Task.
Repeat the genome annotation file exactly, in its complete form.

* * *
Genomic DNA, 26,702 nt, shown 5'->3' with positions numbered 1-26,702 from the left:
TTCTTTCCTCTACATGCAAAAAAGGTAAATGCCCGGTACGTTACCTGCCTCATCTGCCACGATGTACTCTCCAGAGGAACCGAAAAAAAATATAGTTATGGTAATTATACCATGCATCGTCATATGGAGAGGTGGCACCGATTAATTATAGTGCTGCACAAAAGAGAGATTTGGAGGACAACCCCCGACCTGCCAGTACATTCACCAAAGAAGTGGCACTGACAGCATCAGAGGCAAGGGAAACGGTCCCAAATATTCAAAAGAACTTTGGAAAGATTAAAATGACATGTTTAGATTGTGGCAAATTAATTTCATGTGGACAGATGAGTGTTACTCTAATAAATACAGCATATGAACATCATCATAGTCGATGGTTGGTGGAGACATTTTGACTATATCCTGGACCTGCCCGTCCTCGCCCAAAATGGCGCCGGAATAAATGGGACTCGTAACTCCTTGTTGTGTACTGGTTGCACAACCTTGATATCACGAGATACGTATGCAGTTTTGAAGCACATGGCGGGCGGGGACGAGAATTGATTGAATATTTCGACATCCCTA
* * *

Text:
Genomic DNA, 26,702 nt, shown 5'->3' with positions numbered 1-26,702 from the left:
TTCTTTCCTCTACATGCAAAAAAGGTAAATGCCCGGTACGTTACCTGCCTCATCTGCCACGATGTACTCTCCAGAGGAACCGAAAAAAAATATAGTTATGGTAATTATACCATGCATCGTCATATGGAGAGGTGGCACCGATTAATTATAGTGCTGCACAAAAGAGAGATTTGGAGGACAACCCCCGACCTGCCAGTACATTCACCAAAGAAGTGGCACTGACAGCATCAGAGGCAAGGGAAACGGTCCCAAATATTCAAAAGAACTTTGGAAAGATTAAAATGACATGTTTAGATTGTGGCAAATTAATTTCATGTGGACAGATGAGTGTTACTCTAATAAATACAGCATATGAACATCATCATAGTCGATGGTTGGTGGAGACATTTTGACTATATCCTGGACCTGCCCGTCCTCGCCCAAAATGGCGCCGGAATAAATGGGACTCGTAACTCCTTGTTGTGTACTGGTTGCACAACCTTGATATCACGAGATACGTATGCAGTTTTGAAGCACATGGCGGGCGGGGACGAGAATTGATTGAATATTTCGACATCCCTA